The video-setup menu lets you configure the DVD-C750 for your specific video display, including NTSC or PAL, aspect ratio, and progressive or interlaced component output. The default is interlaced, which causes a problem if you connect the component output to a high-bandwidth-only input, as I did. In this case, you need to connect the S-video or composite output to see the menu properly, then set the component output to progressive. Also, three picture presets (standard, bright, and soft) are in this menu, as well as a "personal" preset that lets you adjust contrast, brightness, color, and hue.

The DVD-C750 lets you select the black level, which is a fairly common feature. The manual recommends that you turn it on for NTSC displays. Yamaha calls this setting an "enhanced black level" and claims that it improves the color contrast during playback. Before I tried this control, I thought that "enhanced" meant a lower black level, but no: This setting increases the black level significantly, washing out the image and degrading the contrast. I turned it off immediately.

Picture and Sound
OK, enough about features; how are the picture and sound quality? I started by evaluating progressive DVD playback. Using Video Essentials, I determined that the horizontal resolution extends to just under 500 lines per picture height, with a bandwidth to about 5.25 megahertz before rolling off. The Zone Plate indicated that the deinterlacer picks up 3:2 pulldown quickly and reliably. The cross-color-suppression test on the Faroudja/Sage test disc revealed moderate cross-color interference, but the swinging pendulum and waving flag looked excellent, with no discernable jaggies. I played several DVDs, all of which looked great; no complaints there.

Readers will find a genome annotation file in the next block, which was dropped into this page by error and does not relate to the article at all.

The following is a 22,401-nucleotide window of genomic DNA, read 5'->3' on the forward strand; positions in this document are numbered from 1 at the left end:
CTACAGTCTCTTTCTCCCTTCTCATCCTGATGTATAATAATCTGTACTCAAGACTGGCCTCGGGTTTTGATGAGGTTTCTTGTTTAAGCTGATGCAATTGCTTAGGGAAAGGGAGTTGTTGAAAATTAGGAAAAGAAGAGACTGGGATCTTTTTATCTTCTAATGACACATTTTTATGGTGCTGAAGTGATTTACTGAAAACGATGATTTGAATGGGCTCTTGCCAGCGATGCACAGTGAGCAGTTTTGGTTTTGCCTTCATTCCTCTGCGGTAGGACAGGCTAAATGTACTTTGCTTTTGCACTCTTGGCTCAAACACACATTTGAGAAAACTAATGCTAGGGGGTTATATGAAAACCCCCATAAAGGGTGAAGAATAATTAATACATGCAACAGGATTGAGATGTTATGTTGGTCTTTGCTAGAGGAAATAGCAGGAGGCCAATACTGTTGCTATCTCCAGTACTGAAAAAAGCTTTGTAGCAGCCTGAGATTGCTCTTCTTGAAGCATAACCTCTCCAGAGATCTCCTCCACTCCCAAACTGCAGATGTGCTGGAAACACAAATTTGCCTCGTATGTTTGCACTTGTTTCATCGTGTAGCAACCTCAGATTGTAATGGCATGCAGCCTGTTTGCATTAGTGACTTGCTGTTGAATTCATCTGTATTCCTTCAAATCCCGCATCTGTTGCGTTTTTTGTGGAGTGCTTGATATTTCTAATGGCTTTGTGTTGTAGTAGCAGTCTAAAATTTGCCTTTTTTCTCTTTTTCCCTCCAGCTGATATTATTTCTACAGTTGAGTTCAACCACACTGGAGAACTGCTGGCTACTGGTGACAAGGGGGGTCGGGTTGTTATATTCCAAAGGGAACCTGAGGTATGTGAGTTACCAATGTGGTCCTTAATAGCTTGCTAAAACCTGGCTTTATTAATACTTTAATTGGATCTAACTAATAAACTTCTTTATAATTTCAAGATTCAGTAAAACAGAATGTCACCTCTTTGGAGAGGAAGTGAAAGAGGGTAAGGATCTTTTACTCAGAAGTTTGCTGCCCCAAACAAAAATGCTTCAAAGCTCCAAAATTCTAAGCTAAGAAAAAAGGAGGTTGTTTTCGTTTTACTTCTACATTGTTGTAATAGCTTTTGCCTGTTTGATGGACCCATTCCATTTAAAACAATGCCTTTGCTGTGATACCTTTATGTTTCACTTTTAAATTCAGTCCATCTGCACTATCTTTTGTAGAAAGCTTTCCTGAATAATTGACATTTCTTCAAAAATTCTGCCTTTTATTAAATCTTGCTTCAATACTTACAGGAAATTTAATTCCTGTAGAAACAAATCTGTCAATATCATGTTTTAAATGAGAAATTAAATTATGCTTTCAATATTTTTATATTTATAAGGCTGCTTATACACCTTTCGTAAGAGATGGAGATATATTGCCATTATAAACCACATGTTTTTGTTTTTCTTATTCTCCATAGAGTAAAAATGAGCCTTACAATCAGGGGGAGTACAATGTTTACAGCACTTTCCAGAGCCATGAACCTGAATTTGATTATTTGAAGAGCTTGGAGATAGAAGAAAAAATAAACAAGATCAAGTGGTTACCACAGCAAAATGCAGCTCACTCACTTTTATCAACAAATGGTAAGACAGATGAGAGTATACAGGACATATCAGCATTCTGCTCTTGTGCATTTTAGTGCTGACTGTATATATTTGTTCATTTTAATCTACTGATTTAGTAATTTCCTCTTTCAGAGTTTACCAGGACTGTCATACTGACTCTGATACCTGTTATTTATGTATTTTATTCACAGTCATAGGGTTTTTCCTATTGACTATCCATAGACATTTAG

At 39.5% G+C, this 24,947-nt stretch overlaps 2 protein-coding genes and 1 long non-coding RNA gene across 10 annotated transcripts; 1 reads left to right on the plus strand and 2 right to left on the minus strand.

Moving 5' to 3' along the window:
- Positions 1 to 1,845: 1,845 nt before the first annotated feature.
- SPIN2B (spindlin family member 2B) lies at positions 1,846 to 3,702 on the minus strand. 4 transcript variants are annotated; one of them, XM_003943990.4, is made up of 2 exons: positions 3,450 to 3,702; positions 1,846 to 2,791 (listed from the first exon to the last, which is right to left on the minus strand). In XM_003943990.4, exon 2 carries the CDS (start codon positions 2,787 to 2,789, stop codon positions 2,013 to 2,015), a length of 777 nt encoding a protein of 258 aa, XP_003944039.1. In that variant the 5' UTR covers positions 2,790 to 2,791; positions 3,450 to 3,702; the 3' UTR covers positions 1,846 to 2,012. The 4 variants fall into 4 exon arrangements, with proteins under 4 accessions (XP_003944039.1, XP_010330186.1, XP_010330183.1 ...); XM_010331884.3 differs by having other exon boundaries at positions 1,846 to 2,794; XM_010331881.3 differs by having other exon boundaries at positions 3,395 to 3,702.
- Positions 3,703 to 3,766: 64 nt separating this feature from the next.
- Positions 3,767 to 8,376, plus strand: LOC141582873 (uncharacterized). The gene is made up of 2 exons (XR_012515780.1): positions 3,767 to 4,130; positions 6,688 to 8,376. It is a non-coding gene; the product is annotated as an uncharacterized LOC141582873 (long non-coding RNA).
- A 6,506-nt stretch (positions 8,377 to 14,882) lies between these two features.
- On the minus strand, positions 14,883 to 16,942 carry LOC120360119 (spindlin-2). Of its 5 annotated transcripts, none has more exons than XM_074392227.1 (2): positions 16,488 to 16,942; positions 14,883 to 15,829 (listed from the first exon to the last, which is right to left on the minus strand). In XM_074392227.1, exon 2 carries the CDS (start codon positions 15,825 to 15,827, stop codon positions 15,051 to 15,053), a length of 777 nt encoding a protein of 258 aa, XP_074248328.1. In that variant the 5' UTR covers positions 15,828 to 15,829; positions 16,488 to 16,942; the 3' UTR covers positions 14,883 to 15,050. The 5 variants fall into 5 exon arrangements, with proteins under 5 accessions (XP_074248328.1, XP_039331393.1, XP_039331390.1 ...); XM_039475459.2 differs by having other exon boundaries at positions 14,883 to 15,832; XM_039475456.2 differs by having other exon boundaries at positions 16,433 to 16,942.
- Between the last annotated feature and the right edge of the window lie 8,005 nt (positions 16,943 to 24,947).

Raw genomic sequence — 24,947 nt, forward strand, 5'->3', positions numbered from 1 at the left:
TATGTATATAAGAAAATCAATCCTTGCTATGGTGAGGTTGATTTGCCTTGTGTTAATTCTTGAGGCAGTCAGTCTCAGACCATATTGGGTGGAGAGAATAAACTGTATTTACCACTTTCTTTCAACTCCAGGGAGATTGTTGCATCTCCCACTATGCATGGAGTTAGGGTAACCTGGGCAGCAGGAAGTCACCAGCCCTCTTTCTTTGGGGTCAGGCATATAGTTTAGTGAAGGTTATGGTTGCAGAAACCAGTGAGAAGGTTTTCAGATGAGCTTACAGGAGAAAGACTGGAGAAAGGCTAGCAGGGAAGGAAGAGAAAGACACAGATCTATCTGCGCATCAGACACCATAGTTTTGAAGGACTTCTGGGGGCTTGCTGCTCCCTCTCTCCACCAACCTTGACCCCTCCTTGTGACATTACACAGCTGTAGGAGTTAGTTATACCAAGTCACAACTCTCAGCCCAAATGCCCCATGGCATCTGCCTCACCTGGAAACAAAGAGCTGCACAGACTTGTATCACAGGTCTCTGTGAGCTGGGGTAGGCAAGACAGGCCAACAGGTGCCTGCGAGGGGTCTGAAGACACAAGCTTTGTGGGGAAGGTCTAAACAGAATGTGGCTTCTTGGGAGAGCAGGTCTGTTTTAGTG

I was most interested in the audio performance with multichannel DVD-Audio and SACD titles, so I loaded a couple of each into the changer and hit play. In this process, I noticed that each disc took quite a while to load and start. The disc tray also seems rather slow and sluggish when coming out or going in.

First up was Beethoven's Symphony No. 6 "Pastorale" and Respighi's Pines of Rome as performed by the New Jersey Symphony Orchestra under the direction of Zdenek Macal. This DVD-Audio was recorded at 96 kHz/24 bits by AIX Records, a label that is well known for impeccable audio quality. On the Beethoven, the strings were clean and clear, the woodwinds were delicate and open, and the horns were rich and solid. Everything was well balanced, with excellent dynamic range; nothing was lost in the quiet passages.

The same was true of the Respighi; in particular, the "Pines of the Appian Way" movement starts pianissimo and ends up fortissimo, and the sound was clean and unclouded all the way through. The high-resolution multichannel versions of both pieces are mixed with an audience perspective in mind, with mostly ambience in the surround channels, which worked very well.